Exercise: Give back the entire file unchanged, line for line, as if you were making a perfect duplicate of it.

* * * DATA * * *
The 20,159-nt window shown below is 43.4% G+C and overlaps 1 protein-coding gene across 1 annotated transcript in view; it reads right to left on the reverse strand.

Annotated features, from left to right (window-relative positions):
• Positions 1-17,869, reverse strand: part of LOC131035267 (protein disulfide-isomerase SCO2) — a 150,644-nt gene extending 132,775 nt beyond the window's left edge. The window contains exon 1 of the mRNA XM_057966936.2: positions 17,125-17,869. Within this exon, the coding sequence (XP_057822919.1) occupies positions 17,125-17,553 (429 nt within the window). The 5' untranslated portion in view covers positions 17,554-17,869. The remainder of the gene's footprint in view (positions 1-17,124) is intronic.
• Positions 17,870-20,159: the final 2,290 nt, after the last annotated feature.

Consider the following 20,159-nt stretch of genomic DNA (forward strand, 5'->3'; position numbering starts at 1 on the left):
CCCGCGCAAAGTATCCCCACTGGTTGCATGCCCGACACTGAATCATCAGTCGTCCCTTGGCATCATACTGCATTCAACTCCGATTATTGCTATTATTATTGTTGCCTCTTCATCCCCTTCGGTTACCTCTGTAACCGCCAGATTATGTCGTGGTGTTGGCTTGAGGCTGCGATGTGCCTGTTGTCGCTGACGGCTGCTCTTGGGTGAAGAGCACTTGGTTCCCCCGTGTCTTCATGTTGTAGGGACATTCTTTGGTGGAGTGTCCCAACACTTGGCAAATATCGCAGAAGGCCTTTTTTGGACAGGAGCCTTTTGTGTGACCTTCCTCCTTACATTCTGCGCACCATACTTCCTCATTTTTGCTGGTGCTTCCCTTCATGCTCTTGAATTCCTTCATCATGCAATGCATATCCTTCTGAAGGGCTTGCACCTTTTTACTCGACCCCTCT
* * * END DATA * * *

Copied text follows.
The 20,159-nt window shown below is 43.4% G+C and overlaps 1 protein-coding gene across 1 annotated transcript in view; it reads right to left on the reverse strand.

Annotated features, from left to right (window-relative positions):
• Positions 1-17,869, reverse strand: part of LOC131035267 (protein disulfide-isomerase SCO2) — a 150,644-nt gene extending 132,775 nt beyond the window's left edge. The window contains exon 1 of the mRNA XM_057966936.2: positions 17,125-17,869. Within this exon, the coding sequence (XP_057822919.1) occupies positions 17,125-17,553 (429 nt within the window). The 5' untranslated portion in view covers positions 17,554-17,869. The remainder of the gene's footprint in view (positions 1-17,124) is intronic.
• Positions 17,870-20,159: the final 2,290 nt, after the last annotated feature.

Consider the following 20,159-nt stretch of genomic DNA (forward strand, 5'->3'; position numbering starts at 1 on the left):
CCCGCGCAAAGTATCCCCACTGGTTGCATGCCCGACACTGAATCATCAGTCGTCCCTTGGCATCATACTGCATTCAACTCCGATTATTGCTATTATTATTGTTGCCTCTTCATCCCCTTCGGTTACCTCTGTAACCGCCAGATTATGTCGTGGTGTTGGCTTGAGGCTGCGATGTGCCTGTTGTCGCTGACGGCTGCTCTTGGGTGAAGAGCACTTGGTTCCCCCGTGTCTTCATGTTGTAGGGACATTCTTTGGTGGAGTGTCCCAACACTTGGCAAATATCGCAGAAGGCCTTTTTTGGACAGGAGCCTTTTGTGTGACCTTCCTCCTTACATTCTGCGCACCATACTTCCTCATTTTTGCTGGTGCTTCCCTTCATGCTCTTGAATTCCTTCATCATGCAATGCATATCCTTCTGAAGGGCTTGCACCTTTTTACTCGACCCCTCT